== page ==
This factor also mirrors the second factor in paying greater deference to celebrities’ right of publicity claims, as celebrities are likely to have the most commercially valuable identities and thus stand to suffer the most harm from misappropriation of their names, images, and likenesses. But just as with the second factor, the average person still has ample opportunities to advance right of publicity claims if this fourth factor is included in Iowa’s comprehensive balancing test. Returning to the grocery store example, the mere fact that the store chose to use an average person’s name, image, or likeness in their advertisements demonstrates that the person’s identity is at least somewhat commercially valuable to the store.192 As such, this factor will not bar average people from advancing right of publicity claims. As with the other factors, this fourth factor will also not restrain the public from freely criticizing or making comments about others. These uses are far more transformative than the typical, profiteering forms of misappropriation and are also specifically included in the list of fair use examples that illustrate the types of speech that are more likely to constitute a fair use of another person’s identity. Iowa should therefore include this factor in its comprehensive balancing test.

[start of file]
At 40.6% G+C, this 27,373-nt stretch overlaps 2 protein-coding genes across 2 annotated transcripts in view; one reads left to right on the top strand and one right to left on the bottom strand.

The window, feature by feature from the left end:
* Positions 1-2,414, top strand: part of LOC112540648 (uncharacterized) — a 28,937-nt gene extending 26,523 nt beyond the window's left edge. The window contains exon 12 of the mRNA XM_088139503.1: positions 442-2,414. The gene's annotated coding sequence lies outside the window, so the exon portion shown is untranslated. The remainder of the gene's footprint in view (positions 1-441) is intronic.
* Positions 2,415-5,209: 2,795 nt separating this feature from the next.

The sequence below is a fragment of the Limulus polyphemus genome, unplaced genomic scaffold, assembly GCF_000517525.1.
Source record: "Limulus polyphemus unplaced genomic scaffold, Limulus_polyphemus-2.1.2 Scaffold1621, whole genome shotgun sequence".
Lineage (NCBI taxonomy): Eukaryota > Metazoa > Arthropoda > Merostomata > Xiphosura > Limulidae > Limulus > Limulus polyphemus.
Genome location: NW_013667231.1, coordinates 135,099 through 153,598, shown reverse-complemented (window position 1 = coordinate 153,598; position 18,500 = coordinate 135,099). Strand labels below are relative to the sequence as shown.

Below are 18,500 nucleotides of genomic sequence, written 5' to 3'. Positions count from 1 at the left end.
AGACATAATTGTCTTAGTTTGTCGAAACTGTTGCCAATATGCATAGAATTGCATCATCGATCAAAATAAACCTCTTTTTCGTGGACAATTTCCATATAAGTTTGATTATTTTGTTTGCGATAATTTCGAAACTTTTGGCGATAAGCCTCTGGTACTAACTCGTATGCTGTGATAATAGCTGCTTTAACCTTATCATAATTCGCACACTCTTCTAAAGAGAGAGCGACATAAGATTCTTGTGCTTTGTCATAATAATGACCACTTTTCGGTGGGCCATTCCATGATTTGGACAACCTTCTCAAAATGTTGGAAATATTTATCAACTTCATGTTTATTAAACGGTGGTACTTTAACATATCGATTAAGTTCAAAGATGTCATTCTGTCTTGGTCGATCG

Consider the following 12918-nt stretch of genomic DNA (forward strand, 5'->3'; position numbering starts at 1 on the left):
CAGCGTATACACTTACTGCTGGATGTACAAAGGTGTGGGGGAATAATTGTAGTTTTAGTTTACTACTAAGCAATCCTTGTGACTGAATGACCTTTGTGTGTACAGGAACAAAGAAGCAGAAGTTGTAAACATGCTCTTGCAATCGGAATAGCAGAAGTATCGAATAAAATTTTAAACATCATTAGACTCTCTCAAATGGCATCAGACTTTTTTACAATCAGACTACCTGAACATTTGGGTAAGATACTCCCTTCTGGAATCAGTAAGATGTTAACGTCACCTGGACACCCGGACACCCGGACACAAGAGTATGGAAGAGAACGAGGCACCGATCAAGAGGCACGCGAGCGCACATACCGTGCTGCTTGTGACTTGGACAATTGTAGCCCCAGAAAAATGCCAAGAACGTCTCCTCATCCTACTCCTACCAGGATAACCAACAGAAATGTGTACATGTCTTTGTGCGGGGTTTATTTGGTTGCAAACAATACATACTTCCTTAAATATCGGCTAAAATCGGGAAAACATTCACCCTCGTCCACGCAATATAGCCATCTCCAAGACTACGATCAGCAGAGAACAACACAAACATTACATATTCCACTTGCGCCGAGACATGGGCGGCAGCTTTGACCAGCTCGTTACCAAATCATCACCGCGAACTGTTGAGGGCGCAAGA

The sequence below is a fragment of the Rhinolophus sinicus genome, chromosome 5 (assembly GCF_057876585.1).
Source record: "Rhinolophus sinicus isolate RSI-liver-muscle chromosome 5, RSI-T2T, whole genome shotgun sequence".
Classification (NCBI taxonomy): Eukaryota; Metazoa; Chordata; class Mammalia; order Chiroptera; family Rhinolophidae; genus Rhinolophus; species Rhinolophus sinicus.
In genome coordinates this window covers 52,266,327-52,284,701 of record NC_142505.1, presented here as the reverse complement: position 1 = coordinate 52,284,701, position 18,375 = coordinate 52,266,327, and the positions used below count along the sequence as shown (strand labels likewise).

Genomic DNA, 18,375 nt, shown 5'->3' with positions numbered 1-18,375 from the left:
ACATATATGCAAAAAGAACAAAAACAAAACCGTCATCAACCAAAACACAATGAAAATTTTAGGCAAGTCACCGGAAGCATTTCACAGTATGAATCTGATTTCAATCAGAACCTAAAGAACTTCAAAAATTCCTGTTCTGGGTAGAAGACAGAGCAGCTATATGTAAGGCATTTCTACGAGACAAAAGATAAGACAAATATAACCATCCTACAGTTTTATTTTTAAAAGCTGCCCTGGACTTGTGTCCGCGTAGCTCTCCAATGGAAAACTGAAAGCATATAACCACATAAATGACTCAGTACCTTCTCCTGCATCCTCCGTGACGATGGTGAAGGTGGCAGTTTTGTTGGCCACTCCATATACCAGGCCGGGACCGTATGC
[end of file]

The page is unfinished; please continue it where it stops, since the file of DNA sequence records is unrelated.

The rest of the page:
Proposed Statutory Language

An Iowa right of publicity statute that incorporates copyright law’s fair use doctrine is as follows:

The fair use of any person’s name, image, or likeness for purposes such as criticism, comment, news reporting, teaching (including multiple copies for classroom use), scholarship, or research, is not an infringement of the right of publicity. In determining whether the use made of the person’s name, image, or likeness in any particular case is a fair use the factors to be considered shall include—

(1) The purpose and character of the use;

(2) The nature of the plaintiff’s identity;

(3) The amount and substantiality of the portion used in relation to the plaintiff’s identity as a whole; and

(4)The effect of the use on the commercial value of the plaintiff’s identity.

This language is modeled after 17 U.S.C. § 107, which is a federal statute that codifies copyright law’s fair use doctrine.193

Conclusion